Mac 'n' cheese in space? Biloxi students launch rockets at Infinity

Video: Biloxi student launch rockets, mac ‘n’ cheese

Students in the Biloxi High JROTC program launched rockets at INFINITY Space Center in Hancock County on Thursday.
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Students in the Biloxi High JROTC program launched rockets at INFINITY Space Center in Hancock County on Thursday.

HANCOCK COUNTY -- For a group of Biloxi High School students, it really was rocket science Thursday morning as 26 members of the Junior ROTC participated in a rocket-launching competition at Infinity Science Center.

The rockets were built by the students as a homework assignment over the Thanksgiving holiday.

"This is one of our curriculum in action trips," JROTC instructor Maj. Ed Butler said. "We have been studying the space program. These students scored the highest on the tests and they were issued a model rocket kit."

The student-built rockets were put to the test in the parking lot of Infinity.

Each student launched his or her own rocket, which was timed from the moment it launched until its parachute deployed and safely landed.

The longer the rocket stayed in the air, the higher the score.

"There are different engines for the model rockets, but we are going to use the A engines and that should take them up about 500 feet," Butler said.

Future of space travel

Butler said it was no coincidence the competition was the same day NASA was set to launch a spacecraft from Cape Canaveral with supplies for the International Space Station.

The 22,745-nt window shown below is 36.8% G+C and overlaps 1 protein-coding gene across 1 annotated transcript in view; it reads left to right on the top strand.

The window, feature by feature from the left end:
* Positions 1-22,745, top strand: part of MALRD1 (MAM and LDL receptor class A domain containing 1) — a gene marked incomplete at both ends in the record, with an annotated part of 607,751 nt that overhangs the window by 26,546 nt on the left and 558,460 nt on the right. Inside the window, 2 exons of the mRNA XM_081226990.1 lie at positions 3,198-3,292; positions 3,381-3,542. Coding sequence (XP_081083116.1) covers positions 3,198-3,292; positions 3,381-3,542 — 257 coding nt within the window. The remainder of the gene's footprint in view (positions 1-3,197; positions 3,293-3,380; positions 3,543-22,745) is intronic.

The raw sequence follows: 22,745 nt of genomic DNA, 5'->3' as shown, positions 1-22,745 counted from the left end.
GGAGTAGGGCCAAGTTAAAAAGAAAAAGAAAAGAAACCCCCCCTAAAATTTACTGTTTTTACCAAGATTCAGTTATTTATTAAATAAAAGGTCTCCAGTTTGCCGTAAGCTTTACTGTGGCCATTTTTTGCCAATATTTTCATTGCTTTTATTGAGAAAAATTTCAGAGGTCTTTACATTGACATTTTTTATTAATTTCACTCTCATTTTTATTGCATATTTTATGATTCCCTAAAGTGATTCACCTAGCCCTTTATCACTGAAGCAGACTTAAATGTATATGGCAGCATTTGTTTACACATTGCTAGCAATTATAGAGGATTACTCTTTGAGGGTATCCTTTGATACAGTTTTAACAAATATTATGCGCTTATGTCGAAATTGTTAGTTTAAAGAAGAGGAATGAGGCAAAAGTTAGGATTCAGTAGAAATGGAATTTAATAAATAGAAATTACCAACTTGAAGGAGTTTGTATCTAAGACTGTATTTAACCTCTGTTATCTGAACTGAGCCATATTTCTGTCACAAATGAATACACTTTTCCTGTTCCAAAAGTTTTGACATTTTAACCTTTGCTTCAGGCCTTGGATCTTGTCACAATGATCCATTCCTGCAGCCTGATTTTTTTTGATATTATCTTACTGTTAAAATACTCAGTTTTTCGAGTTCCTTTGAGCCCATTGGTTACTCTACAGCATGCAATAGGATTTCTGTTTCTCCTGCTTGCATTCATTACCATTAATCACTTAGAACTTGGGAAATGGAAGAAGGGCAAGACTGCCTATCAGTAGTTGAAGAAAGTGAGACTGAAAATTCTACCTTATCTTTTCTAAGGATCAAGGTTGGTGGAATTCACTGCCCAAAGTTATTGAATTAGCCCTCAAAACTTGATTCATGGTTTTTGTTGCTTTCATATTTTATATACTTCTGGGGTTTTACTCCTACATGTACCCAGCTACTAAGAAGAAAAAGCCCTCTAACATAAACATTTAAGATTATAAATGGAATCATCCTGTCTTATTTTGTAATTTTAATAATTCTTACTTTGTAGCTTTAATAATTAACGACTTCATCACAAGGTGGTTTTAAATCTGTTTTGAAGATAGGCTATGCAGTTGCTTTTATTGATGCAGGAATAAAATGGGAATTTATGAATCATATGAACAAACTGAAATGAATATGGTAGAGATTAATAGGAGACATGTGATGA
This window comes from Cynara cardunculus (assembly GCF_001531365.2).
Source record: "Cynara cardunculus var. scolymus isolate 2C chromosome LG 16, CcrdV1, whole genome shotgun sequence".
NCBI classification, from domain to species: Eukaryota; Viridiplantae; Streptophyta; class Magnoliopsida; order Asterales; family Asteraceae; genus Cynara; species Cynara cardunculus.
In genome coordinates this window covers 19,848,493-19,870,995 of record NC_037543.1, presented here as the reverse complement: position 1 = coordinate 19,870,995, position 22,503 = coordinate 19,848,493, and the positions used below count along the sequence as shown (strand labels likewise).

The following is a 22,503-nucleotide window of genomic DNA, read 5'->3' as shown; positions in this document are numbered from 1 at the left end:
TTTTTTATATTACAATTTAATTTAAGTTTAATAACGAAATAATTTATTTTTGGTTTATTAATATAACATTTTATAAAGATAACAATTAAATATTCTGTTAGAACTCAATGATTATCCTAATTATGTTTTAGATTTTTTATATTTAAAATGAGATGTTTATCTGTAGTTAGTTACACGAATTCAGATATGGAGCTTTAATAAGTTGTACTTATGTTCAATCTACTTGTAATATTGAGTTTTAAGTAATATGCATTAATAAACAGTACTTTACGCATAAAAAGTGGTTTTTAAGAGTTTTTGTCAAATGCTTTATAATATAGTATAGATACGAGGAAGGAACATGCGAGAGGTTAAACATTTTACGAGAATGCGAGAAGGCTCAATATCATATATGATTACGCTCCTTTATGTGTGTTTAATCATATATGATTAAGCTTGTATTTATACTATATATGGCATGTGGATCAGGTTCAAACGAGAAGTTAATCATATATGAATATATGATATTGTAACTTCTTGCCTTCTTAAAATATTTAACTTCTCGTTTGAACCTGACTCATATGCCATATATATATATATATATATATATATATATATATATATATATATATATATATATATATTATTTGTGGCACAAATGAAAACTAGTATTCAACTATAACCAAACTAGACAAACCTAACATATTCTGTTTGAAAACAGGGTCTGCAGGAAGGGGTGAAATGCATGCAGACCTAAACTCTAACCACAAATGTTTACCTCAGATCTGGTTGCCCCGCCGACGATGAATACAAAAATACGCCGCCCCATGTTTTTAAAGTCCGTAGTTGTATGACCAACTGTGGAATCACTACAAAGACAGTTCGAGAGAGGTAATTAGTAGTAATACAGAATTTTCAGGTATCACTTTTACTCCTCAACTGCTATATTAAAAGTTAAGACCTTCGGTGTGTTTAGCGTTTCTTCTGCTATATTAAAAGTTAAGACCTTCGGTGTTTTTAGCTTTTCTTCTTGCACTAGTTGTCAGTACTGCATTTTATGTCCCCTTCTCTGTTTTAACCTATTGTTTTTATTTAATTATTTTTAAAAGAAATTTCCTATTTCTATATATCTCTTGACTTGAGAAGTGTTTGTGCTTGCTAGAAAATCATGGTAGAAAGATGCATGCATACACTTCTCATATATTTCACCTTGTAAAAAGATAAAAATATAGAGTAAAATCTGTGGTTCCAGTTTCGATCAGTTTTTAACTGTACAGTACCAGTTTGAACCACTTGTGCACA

"That is part of the trip," he said. "This study is all about rocketry and trying to get the students excited about the space program."

Sara Kostmayer, a 10th-grader, said the assignment was challenging.

"I had never done anything like this before," she said. "But I want to go into astrophysics or something like that. To work in the space program would be amazing."

Freshman Lilly Reilly, who built her rocket with her father, said the competition had piqued her interest in space.

"I want to learn more about space, and I love rockets," Lilly said. "I have never been to Infinity before so this is a great experience."

Mac 'n' cheese in space?

The competition had its ups and downs, as flight times ranged from almost 30 seconds to less than 5 seconds.

Sophomore Becca Robertson said she wanted to do something a bit different with her rocket, even if it meant sacrificing a decent score.

"Maj. Butler said he had never seen a pink rocket so I decided to do a mac 'n' cheese rocket," Becca said.

Becca's rocket was decorated with pictures of macaroni and cheese, which she said was her favorite food. Although her rocket's flight time was about 4 seconds, she said she learned a valuable lesson through the rocket-building experience.

"I didn't follow the instructions," she said. "I changed something in the rocket's design. Next time, I'm going to definitely follow the directions."

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